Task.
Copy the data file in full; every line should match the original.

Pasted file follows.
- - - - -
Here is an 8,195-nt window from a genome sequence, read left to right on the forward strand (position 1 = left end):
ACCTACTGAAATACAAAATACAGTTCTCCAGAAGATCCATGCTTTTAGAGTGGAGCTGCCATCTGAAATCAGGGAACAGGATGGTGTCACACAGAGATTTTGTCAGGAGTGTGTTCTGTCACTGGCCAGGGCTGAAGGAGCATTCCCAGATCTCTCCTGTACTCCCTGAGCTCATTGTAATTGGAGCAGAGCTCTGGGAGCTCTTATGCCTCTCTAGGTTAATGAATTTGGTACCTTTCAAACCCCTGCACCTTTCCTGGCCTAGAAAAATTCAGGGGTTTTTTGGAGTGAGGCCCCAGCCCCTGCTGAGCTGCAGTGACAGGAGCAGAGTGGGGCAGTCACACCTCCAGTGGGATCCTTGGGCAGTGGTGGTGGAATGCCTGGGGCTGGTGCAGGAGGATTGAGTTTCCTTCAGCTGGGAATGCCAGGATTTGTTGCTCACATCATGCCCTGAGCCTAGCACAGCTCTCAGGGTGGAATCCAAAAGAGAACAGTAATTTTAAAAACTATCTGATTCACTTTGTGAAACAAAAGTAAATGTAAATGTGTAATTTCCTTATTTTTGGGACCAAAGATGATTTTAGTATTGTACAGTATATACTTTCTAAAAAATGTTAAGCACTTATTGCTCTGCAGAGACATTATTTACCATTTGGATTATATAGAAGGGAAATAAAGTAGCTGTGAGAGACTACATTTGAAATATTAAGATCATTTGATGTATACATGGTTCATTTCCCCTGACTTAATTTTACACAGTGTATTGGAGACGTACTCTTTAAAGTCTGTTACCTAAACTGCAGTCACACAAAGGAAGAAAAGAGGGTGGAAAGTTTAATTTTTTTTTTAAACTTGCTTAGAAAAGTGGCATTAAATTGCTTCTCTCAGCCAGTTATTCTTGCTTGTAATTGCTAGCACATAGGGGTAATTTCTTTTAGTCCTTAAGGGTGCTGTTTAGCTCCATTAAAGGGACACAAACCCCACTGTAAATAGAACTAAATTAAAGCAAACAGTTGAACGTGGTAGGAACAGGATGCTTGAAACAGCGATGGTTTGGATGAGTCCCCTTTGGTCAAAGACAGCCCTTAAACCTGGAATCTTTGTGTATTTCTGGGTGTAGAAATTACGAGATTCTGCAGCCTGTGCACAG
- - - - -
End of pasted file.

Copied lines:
Here is an 8,195-nt window from a genome sequence, read left to right on the forward strand (position 1 = left end):
ACCTACTGAAATACAAAATACAGTTCTCCAGAAGATCCATGCTTTTAGAGTGGAGCTGCCATCTGAAATCAGGGAACAGGATGGTGTCACACAGAGATTTTGTCAGGAGTGTGTTCTGTCACTGGCCAGGGCTGAAGGAGCATTCCCAGATCTCTCCTGTACTCCCTGAGCTCATTGTAATTGGAGCAGAGCTCTGGGAGCTCTTATGCCTCTCTAGGTTAATGAATTTGGTACCTTTCAAACCCCTGCACCTTTCCTGGCCTAGAAAAATTCAGGGGTTTTTTGGAGTGAGGCCCCAGCCCCTGCTGAGCTGCAGTGACAGGAGCAGAGTGGGGCAGTCACACCTCCAGTGGGATCCTTGGGCAGTGGTGGTGGAATGCCTGGGGCTGGTGCAGGAGGATTGAGTTTCCTTCAGCTGGGAATGCCAGGATTTGTTGCTCACATCATGCCCTGAGCCTAGCACAGCTCTCAGGGTGGAATCCAAAAGAGAACAGTAATTTTAAAAACTATCTGATTCACTTTGTGAAACAAAAGTAAATGTAAATGTGTAATTTCCTTATTTTTGGGACCAAAGATGATTTTAGTATTGTACAGTATATACTTTCTAAAAAATGTTAAGCACTTATTGCTCTGCAGAGACATTATTTACCATTTGGATTATATAGAAGGGAAATAAAGTAGCTGTGAGAGACTACATTTGAAATATTAAGATCATTTGATGTATACATGGTTCATTTCCCCTGACTTAATTTTACACAGTGTATTGGAGACGTACTCTTTAAAGTCTGTTACCTAAACTGCAGTCACACAAAGGAAGAAAAGAGGGTGGAAAGTTTAATTTTTTTTTTAAACTTGCTTAGAAAAGTGGCATTAAATTGCTTCTCTCAGCCAGTTATTCTTGCTTGTAATTGCTAGCACATAGGGGTAATTTCTTTTAGTCCTTAAGGGTGCTGTTTAGCTCCATTAAAGGGACACAAACCCCACTGTAAATAGAACTAAATTAAAGCAAACAGTTGAACGTGGTAGGAACAGGATGCTTGAAACAGCGATGGTTTGGATGAGTCCCCTTTGGTCAAAGACAGCCCTTAAACCTGGAATCTTTGTGTATTTCTGGGTGTAGAAATTACGAGATTCTGCAGCCTGTGCACAG